In the POSIX locale, the user or application shall ensure that a crontab entry is a text file consisting of lines of six fields each. The fields shall be separated by <blank> characters. The first five fields shall be integer patterns that specify the following:

  1. Minute [0,59]
  2. Hour [0,23]
  3. Day of the month [1,31]
  4. Month of the year [1,12]
  5. Day of the week ([0,6] with 0=Sunday)

Each of these patterns can be either an <asterisk> (meaning all valid values), an element, or a list of elements separated by <comma> characters.

An element shall be either a number or two numbers separated by a <hyphen-minus> (meaning an inclusive range).

The specification of days can be made by two fields (day of the month and day of the week).

  • If month, day of month, and day of week are all <asterisk> characters, every day shall be matched.

  • If either the month or day of month is specified as an element or list, but the day of week is an <asterisk>, the month and day of month fields shall specify the days that match.

  • If both month and day of month are specified as an <asterisk>, but day of week is an element or list, then only the specified days of the week match.

  • Finally, if either the month or day of month is specified as an element or list, and the day of week is also specified as an element or list, then any day matching either the month and day of month, or the day of week, shall be matched.

You can find the full spec page here.

I tackled this problem by first making a “slow” evaluation function that follows these rules as written. This ensures that we have a solid base that is likely to be correct.

This slow evaluation function was made to work for a single field (such as minutes, hours, etc.). It just reads each field of the expression, and turns it into a 64-bit bitmap of the numbers that match that expression.

Using 64-bit integers fits really well for this problem, because all the units that we care about (minute, hour, day, month, day of week) are less than 64. Afterwards, the 5 64-bit integers are stored and used for quickly evaluating a given DateTime for a cron expression. This means the “compiled” version of a cron expression only takes 40 bytes of memory, not too bad.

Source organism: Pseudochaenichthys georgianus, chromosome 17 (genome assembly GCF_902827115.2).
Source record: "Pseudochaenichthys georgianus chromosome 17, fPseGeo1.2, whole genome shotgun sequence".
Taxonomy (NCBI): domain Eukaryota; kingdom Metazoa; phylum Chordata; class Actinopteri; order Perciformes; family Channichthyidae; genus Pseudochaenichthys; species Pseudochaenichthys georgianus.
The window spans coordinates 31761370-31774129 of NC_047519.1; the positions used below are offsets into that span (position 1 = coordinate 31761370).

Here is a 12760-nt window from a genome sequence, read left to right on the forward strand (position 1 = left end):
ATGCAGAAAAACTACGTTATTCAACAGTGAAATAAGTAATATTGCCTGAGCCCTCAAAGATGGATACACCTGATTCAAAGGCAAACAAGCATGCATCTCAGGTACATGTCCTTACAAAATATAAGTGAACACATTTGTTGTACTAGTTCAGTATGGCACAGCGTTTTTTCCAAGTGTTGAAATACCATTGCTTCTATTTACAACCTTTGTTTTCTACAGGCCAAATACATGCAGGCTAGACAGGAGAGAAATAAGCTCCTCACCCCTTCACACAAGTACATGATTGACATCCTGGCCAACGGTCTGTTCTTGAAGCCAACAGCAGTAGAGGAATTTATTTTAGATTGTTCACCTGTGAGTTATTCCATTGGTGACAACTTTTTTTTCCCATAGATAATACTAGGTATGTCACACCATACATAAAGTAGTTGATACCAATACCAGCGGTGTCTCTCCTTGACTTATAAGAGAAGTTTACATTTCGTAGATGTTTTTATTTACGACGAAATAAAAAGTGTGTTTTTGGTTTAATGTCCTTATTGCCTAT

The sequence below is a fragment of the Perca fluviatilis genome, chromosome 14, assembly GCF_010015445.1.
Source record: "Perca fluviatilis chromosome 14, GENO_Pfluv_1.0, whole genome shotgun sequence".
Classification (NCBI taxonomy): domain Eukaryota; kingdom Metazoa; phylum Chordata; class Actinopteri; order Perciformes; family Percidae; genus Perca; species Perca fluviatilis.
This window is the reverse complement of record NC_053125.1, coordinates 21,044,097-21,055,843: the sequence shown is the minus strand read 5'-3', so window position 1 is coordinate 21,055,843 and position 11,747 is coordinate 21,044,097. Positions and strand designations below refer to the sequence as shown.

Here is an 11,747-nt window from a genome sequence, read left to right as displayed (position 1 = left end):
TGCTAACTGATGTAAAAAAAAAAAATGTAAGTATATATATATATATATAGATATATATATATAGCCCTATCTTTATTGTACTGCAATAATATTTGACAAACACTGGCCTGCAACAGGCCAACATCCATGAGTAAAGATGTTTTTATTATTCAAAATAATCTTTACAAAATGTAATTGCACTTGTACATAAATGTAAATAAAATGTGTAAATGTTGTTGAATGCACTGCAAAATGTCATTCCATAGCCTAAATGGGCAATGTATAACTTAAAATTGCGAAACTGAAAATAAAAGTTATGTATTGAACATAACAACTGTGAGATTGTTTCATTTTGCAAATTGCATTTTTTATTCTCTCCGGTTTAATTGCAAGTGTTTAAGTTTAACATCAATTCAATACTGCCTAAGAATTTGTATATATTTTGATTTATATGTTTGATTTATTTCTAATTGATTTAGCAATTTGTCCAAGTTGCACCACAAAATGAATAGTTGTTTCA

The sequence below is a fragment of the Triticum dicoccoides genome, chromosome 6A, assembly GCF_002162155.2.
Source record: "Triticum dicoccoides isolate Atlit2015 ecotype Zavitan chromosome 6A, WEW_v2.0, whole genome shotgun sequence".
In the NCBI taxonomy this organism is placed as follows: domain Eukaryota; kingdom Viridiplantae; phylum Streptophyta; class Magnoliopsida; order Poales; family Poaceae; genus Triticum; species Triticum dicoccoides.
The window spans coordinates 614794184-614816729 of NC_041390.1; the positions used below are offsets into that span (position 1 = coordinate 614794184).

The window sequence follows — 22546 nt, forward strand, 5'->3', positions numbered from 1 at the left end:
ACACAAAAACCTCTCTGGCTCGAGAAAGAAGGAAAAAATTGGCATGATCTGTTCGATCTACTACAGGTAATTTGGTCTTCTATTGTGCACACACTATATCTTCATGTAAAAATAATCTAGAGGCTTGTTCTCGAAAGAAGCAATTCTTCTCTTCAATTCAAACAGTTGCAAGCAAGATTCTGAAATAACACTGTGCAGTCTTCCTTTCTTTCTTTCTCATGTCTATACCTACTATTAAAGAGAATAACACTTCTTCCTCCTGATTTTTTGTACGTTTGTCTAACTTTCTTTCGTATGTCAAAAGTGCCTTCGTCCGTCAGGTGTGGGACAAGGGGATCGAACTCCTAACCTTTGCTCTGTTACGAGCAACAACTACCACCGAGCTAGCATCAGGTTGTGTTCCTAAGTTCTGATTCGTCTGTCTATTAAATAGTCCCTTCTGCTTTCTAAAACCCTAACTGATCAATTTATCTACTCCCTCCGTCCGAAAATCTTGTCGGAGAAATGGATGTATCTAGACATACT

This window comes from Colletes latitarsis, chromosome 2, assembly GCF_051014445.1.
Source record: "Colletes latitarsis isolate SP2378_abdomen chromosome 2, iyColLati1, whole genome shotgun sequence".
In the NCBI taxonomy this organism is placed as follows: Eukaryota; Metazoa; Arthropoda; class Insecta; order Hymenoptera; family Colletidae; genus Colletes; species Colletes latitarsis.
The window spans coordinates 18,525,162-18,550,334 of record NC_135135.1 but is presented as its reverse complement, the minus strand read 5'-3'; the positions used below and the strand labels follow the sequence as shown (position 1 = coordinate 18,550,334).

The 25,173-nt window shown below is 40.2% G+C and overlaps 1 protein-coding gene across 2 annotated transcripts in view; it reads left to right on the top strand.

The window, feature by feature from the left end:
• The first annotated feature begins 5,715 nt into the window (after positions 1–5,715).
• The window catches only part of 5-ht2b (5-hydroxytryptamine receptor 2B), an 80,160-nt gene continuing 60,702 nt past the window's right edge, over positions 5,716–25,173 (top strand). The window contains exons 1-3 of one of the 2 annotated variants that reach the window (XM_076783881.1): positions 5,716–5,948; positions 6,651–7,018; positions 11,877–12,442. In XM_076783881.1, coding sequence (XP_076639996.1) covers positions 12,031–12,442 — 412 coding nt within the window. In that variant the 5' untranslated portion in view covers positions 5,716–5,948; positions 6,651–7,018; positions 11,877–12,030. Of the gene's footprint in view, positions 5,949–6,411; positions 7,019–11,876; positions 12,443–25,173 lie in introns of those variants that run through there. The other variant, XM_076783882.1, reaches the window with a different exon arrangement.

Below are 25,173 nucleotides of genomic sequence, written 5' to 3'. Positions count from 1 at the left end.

Even in C#, iterating over every minute of a year and matching against the cron expression like this only takes 3 ms. This is more than fast enough for my purposes.

07 August 2023

Rewrite of my HTML minifier

I have a custom HTML minifier that I use with my website. Recently, with the growing number of pages on my website, running the minifier on all the pages became a bit slow.

I didn’t want to bother with re-writing the minifier in another language like C++, but I also didn’t want to interrupt my edit-build-preview cycle by waiting for a slow minifier to finish. So I profiled the minifier script with Python’s built-in cProfile module, and found some hotspots.

The first thing that caught my attention was the function that minified the CSS using scss, the SASS compiler. This function was mainly called with two kinds of input.

  1. The main CSS of the website.
  2. Individual style attributes of HTML tags.

Both of those are repeated a lot within the same page, and across pages. So I cached the results in RAM using the functools.cache decorator. This was essentially a one-line change, and it ended up giving a decent speedup.

The other optimization was a lot more involved. In order to iterate the HTML elements and output a minified version, I was parsing each HTML file using BeautifulSoup with the html5lib parser. This turned out to be very slow, and accounted for most of the time spent in the minifier.

I tried switching the parser from html5lib to lxml, but that didn’t help too much. Even with the faster parser, I was constructing a DOM tree in memory and doing a ton of unnecessary work due to the use of BeautifulSoup.

I ripped all of that out, and re-wrote most of the minifier using the built-in html.parser module. This module allows you to parse HTML documents in a low-level way. Basically, you feed the parser a stream of bytes, and it runs callback functions whenever a tag starts or ends.

Aside from the current tag, nothing else is stored in memory, and no DOM tree is created. The callbacks provide enough information to do the minification correctly.

This change gave a huge speedup. The minifier used to run on multiple processes and take around two minutes on all cores. Now it runs on a single thread and completes in two seconds (for around 450 pages).

I think if I add so many pages to my website that the minifier becomes slow again, I’ll just enable multiprocessing and get a speedup that way. But for now, it doesn’t look like I will need to optimize this minifier any further.